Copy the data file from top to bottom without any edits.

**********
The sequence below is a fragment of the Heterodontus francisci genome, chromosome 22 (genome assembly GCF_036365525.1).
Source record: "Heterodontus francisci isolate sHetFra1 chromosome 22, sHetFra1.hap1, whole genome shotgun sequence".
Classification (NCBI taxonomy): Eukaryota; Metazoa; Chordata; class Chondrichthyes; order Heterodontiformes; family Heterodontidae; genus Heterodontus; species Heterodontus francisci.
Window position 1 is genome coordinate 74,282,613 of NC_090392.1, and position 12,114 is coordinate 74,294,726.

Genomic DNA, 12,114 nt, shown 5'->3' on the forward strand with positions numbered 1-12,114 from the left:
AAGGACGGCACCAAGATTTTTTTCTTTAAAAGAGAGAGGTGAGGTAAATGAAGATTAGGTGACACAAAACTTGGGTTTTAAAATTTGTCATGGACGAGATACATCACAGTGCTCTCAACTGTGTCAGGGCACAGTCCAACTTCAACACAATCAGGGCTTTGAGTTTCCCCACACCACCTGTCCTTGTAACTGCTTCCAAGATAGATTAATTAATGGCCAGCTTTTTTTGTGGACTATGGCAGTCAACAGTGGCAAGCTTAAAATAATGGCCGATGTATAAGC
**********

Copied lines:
The sequence below is a fragment of the Heterodontus francisci genome, chromosome 22 (genome assembly GCF_036365525.1).
Source record: "Heterodontus francisci isolate sHetFra1 chromosome 22, sHetFra1.hap1, whole genome shotgun sequence".
Classification (NCBI taxonomy): Eukaryota; Metazoa; Chordata; class Chondrichthyes; order Heterodontiformes; family Heterodontidae; genus Heterodontus; species Heterodontus francisci.
Window position 1 is genome coordinate 74,282,613 of NC_090392.1, and position 12,114 is coordinate 74,294,726.

Genomic DNA, 12,114 nt, shown 5'->3' on the forward strand with positions numbered 1-12,114 from the left:
AAGGACGGCACCAAGATTTTTTTCTTTAAAAGAGAGAGGTGAGGTAAATGAAGATTAGGTGACACAAAACTTGGGTTTTAAAATTTGTCATGGACGAGATACATCACAGTGCTCTCAACTGTGTCAGGGCACAGTCCAACTTCAACACAATCAGGGCTTTGAGTTTCCCCACACCACCTGTCCTTGTAACTGCTTCCAAGATAGATTAATTAATGGCCAGCTTTTTTTGTGGACTATGGCAGTCAACAGTGGCAAGCTTAAAATAATGGCCGATGTATAAGC